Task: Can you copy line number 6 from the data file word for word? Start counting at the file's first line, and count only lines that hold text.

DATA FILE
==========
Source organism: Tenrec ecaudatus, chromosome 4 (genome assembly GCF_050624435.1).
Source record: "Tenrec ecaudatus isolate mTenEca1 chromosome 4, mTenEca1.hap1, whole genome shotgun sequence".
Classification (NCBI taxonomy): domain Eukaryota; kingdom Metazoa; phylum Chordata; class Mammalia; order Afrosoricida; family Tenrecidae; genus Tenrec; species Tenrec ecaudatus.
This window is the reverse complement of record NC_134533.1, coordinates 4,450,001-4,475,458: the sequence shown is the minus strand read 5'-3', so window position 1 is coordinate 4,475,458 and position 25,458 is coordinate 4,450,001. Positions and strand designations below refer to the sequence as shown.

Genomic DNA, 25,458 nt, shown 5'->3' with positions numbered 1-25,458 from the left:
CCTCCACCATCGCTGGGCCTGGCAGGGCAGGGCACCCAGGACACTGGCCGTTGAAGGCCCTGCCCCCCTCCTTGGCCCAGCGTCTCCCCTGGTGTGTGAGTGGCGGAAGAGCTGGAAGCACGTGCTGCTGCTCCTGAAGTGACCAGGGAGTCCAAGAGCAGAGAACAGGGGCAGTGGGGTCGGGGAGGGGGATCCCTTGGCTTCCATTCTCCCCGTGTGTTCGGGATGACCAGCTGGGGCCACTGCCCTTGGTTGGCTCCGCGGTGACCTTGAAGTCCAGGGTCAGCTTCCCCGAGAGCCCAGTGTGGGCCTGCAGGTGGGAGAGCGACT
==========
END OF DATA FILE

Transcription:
CCTCCACCATCGCTGGGCCTGGCAGGGCAGGGCACCCAGGACACTGGCCGTTGAAGGCCCTGCCCCCCTCCTTGGCCCAGCGTCTCCCCTGGTGTGTGAGTGGCGGAAGAGCTGGAAGCACGTGCTGCTGCTCCTGAAGTGACCAGGGAGTCCAAGAGCAGAGAACAGGGGCAGTGGGGTCGGGGAGGGGGATCCCTTGGCTTCCATTCTCCCCGTGTGTTCGGGATGACCAGCTGGGGCCACTGCCCTTGGTTGGCTCCGCGGTGACCTTGAAGTCCAGGGTCAGCTTCCCCGAGAGCCCAGTGTGGGCCTGCAGGTGGGAGAGCGACT